Written for LSWA
NATCHITOCHES – Maybe it was what Archie Manning didn’t do that led his middle son to a dais in the middle of the Louisiana Sports Hall of Fame on Friday evening.
Peyton Manning stood front and center – as he often did throughout his decorated college and professional football careers – humbly and graciously discussing his impending induction into the Hall where he joins his father as one of three father-son combinations in the shrine to the Pelican State’s greatest athletes.
“My dad would tell you he’s as surprised as anyone to have had sons play professional football,” Peyton said. “It was not planned. It’s never something he thought would happen. Maybe that’s why it occurred. He wasn’t pushing or pressuring us to play sports. He encouraged us to play because of the lessons you learn playing sports – taking coaching, overcoming adversity, working with all kinds of teammates and personalities. Part of why me, Eli and Cooper had such a passion for sports was he didn’t push us to play.”
By allowing his sons to forge their own athletic paths, Archie’s trio of boys made their own names.
The first to follow his father’s footsteps from New Orleans to Natchitoches was Peyton, who starred at Newman High School in New Orleans before attending the University of Tennessee. He left Tennessee after a standout four-year career to begin a xx-year NFL career that included Super Bowl championship with Indianapolis and Denver.
No matter where he played, Peyton clung to his Louisiana roots, something that was deepened as he made his maiden visit to the Louisiana Sports Hall of Fame and Northwest Louisiana History Museum on Friday.
He toured the facility for approximately 30 minutes before meeting with statewide media to discuss his election, approximately 25 hours ahead of Saturday’s induction ceremony where he will join the other 10 members of the Class of 2019.
“I was always proud to be from Louisiana, to be a New Orleans kid,” Peyton said. “I always took that with me whether it was when I went to school in Tennessee or in Indianapolis or in Denver. I always had a great bond with the Louisiana players I competed against in college and pro ball. I had two former (NFL) teammates who went in last year, and I’m very proud of Brandon (Stokley) and Reggie (Wayne). I’m proud of Ed Reed being inducted into the Pro Football Hall of Fame this year. I keep repeating the word, but I’m honored and very proud to be here.”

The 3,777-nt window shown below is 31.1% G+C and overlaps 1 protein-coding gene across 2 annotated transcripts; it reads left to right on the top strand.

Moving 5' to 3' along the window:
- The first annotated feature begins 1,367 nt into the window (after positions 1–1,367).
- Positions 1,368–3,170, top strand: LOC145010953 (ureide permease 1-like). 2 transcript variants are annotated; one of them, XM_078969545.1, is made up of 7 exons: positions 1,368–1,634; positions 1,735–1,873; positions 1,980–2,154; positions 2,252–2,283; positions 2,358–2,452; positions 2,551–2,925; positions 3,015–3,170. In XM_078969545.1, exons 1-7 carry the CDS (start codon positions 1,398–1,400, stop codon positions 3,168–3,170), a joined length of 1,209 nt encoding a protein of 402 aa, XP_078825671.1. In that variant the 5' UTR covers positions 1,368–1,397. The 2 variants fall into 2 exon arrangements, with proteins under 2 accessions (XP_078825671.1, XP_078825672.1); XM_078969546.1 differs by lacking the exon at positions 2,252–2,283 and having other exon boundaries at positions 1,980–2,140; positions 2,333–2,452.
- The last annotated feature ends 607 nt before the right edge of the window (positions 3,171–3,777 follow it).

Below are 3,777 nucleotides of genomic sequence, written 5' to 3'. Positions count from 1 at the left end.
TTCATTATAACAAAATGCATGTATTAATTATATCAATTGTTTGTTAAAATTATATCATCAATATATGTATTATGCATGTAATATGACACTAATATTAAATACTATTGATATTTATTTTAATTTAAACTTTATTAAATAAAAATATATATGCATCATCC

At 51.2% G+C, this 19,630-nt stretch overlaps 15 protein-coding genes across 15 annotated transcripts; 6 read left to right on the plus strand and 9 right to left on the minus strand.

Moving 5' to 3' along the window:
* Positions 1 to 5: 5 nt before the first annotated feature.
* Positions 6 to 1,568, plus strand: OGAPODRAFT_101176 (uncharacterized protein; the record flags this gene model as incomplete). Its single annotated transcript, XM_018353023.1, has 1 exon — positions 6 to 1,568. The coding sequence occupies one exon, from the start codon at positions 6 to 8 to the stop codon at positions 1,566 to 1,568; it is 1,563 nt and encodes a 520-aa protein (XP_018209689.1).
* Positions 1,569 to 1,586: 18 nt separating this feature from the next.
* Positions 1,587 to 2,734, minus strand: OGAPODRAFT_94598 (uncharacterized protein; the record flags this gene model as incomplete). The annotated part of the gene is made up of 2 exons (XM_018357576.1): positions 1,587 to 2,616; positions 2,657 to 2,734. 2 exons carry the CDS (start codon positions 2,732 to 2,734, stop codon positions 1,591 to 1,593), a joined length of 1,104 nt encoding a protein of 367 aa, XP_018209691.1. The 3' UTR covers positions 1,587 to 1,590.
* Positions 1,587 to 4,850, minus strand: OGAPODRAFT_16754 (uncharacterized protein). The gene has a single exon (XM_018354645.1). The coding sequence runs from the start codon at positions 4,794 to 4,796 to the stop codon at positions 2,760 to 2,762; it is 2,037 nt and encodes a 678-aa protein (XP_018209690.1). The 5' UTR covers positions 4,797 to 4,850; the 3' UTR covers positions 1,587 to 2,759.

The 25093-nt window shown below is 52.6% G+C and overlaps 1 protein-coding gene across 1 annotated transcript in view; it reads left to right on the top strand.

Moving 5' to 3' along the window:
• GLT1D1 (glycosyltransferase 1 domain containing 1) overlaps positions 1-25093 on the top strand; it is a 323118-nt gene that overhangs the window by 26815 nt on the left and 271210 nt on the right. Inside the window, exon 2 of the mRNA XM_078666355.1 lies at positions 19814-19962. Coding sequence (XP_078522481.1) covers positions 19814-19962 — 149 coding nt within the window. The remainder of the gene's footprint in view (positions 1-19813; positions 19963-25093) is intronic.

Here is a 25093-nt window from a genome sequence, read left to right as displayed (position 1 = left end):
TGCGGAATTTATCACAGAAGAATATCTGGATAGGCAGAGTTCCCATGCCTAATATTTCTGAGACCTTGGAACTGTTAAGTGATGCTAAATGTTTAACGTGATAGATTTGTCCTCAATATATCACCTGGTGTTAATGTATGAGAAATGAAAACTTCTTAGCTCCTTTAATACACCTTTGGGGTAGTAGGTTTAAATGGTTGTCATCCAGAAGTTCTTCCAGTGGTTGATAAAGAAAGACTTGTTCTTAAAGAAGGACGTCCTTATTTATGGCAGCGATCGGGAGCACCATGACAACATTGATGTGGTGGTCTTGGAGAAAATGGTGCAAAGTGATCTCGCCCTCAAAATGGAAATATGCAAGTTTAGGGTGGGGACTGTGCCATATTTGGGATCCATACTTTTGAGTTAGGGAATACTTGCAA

Peyton’s place among the pantheon of Louisiana greats was well earned.
Entering the 2018 season, Peyton held the all-time NFL records for passing yards (71,940), passing touchdowns (539) and fourth-quarter comebacks (43).
Growing up the son of a wildly popular NFL quarterback may have made it seemed Peyton’s athletic destiny was predetermined, he said he never saw it that way – again owing to Archie’s rules for his three sons.
“My dad’s rule was we had to ask for his help,” Peyton said. “Whether it was hitting grounders or throwing passes or shooting hoops, we had to ask him, ‘Will you come with us?’ We were coming to him. That’s a healthy approach. You have to be careful pushing, pushing, pushing and the kid says this isn’t fun anymore. I’m very grateful for my family’s support and look forward to them being here (Saturday) night.”
With his family by his side, Peyton will enter a Hall that welcomed his father 31 years ago. Peyton was there that night, watching his father enter a group of luminaries he will join Saturday night. The Mannings will join Bert and Dub Jones (football) and Glen “Slats” and Billy Hardin (track and field) as father-son duo in the state’s Hall of Fame.
“It’s a very special recognition to go into the same Hall of Fame that inducted my father in 1988,” Peyton said. “I was here that night. What an impressive display. Terry Bradshaw went in that night, and I believe Elvin Hayes as well. To be one of three father-son duos, I can’t tell you what a thrill that is.”
Family has been a central theme of the Manning football dynasty, and it was family that helped launch Peyton’s career at Newman High School.
As children, Peyton and the eldest Manning child, Cooper, would play “one-on-one, 100-yard football” down the turf at the Louisiana Superdome while Archie readied for that day’s New Orleans Saints game.
About a decade later, the two oldest Manning boys teamed up at Newman and all the backyard routes and hand signals the two developed in their formative years were unleashed upon Louisiana high schools.
“We had these hand signals we made up, but we never got to use them until that one season of high school football,” Peyton said. “I can’t remember the actual statistics, but I think I had 120 completions and 90 of them went to my brother. Our other receivers weren’t happy about that, but I was smart enough to figure out that good things happen when I throw my brother the ball. He was our best player.”
The Mannings connected 76 times that season for 1,250 yards and 13 touchdowns, reaching the state semifinals and placing Cooper on the All-State team.
Football players aren’t credited with saves or assists, but if they could, Cooper Manning had one for his younger brother.
Peyton’s 13-year NFL career came to a crossroads after he missed the 2011 season with a neck injury. Again it was Cooper who came to the rescue.
“I’ve never been a huge what-if guy,” Peyton said. “Cooper went to Ole Miss and was on scholarship and would have had a great college career, but he had to stop playing. That really woke me up. I was a junior at the time, and he wrote me a letter, saying he was going to live his dream of playing football through me.
“It made me realize it could end at any time. I didn’t take it for granted. When I had my neck problems in 2011, I had a really good attitude because of how my brother approached his injury. He had such a good attitude. He was disappointed but never down about it. I learned a lot from him about approaching football every day.”